Massage Philosophy

We believe that massage is a lifestyle, not a luxury. And that it is often the missing link in a healing process that includes chiropractic, orthopedic medicine, and physical therapy. We offer therapeutic massage options that supplement traditional therapies by restoring circulation and mobility to soft tissue, allowing it to function properly. When massage is received in conjunction with chiropractic and physical therapy, it makes those treatments more effective and helps you heal faster.

 

The type of techniques utilized during your treatment depends on your needs and on the skills and training of your therapist. During your intake, you and your therapist will discuss your goals to determine a plan that will help you achieve your therapeutic goals. 

 

In regards to Deep Tissue and Trigger Point work, pain is NOT gain. Pain is your body asking to stop or to pay attention. Deeper pressure may be indicated in some cases, but our goal is to help your muscles relax, not make them tense up more. So if you stop breathing or start to cringe, we will ease up on the pressure. We are focused on the muscle response, not on how much pain you can endure.

 

You are also encouraged to maintain a dialogue with your therapist during deep tissue and trigger point work to ensure that you are not in pain and that the treatment is effective. The goal is to make it "hurt so good", not actually hurt. Even so, you may experience soreness the next day. If the soreness lasts for more than a day, we should try a lighter pressure at your next session. Using heat or taking an Epsom salt bath, plus drinking lots of water after your session is a natural way to ease this discomfort. 

Massage After Care:

Make sure to drink plenty of water after your massage. It is also good to stretch, use moist heat on the treated areas, and take an Epsom salt bath. Epsom salts are chock full of the magnesium your muscles need to stay relaxed.

 

Read this article to learn more about good and bad pain: 

https://www.angieslist.com/articles/truth-about-deep-tissue-massage.htm

Frequently Asked Questions

Do you accept insurance for payment?

We can accept insurance as payment for massage if you have been in a car accident or have a worker's compensation claim. In both instances you will need a prescription from a doctor that states the massage as medically necessary. We can also accept Flex Spending and Health Savings Account cards if they are also accompanied by a prescription from your doctor. In some instances your insurance may reimburse you for a predetermined amount of appointments. We can provide the required paperwork if asked.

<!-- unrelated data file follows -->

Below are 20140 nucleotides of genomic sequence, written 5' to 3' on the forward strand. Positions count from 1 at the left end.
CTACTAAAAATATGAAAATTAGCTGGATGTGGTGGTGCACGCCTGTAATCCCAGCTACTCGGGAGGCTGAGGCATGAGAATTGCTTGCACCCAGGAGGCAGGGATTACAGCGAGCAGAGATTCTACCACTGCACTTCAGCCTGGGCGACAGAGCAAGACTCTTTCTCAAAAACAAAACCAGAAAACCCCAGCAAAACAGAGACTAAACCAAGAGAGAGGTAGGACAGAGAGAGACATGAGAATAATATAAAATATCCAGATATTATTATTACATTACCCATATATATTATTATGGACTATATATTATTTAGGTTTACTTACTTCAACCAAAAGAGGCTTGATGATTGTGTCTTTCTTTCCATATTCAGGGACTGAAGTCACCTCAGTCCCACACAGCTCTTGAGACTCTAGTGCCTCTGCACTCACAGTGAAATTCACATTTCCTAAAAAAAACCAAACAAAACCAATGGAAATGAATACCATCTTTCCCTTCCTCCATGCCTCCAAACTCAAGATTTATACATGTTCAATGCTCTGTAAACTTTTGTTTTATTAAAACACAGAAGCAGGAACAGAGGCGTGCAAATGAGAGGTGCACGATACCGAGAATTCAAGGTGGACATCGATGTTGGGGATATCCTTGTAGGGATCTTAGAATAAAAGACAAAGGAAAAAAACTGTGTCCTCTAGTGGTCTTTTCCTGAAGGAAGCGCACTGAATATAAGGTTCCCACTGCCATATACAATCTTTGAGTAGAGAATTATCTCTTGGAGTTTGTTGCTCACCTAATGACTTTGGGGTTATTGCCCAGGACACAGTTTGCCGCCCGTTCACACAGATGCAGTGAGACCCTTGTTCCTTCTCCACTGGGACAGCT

Are your therapists licensed? 

Yes. All of our therapists have current Pennsylvania licenses and maintain memberships to professional organizations. They have also completed certificates in Massage Therapy from accredited schools and all of our therapists have received additional training and certifications in other modalities. 

 

Do I have to undress completely to receive a massage?

While being nude is the easiest way for us to give you a good Comprehensive Deep Tissue massage, please undress to your comfort level. Rest assured that we ALWAYS utilize proper draping techniques. Nothing that shouldn't be exposed will be.

 

Still feeling nervous? No problem! We have a few options that don't require you to undress at all: Chair and Sleep massages are all done fully clothed and may be a good way to get comfortable with massage and your therapist before trying a more traditional option.

 

Does Deep Tissue/Trigger Point hurt?

While receiving a deep tissue with trigger point massage may be uncomfortable and hurt so good - it should never actually hurt. If you find yourself holding your breath or tensing up, please tell your therapist immediately. Many clients think they have to tough it out or suck it up, but it's not about how tough you are (we're sure you're super bad-ass), it's about the muscle response we want. We can't work out the tension in overly tight muscles. 

What types of conditions can therapeutic massage improve?

The American Massage Therapy Association website does an excellent job of answering this question. Visit their site.

 

What are the benefits of massage?

The benefits are many and varied and the side effects are few. Click here for a great explanation compliments of the Mayo Clinic.  

 

OTHER QUESTIONS OR CONCERNS? PLEASE CALL 412-850-2700 AND ASK TO SPEAK TO ONE OF OUR THERAPISTS.

 

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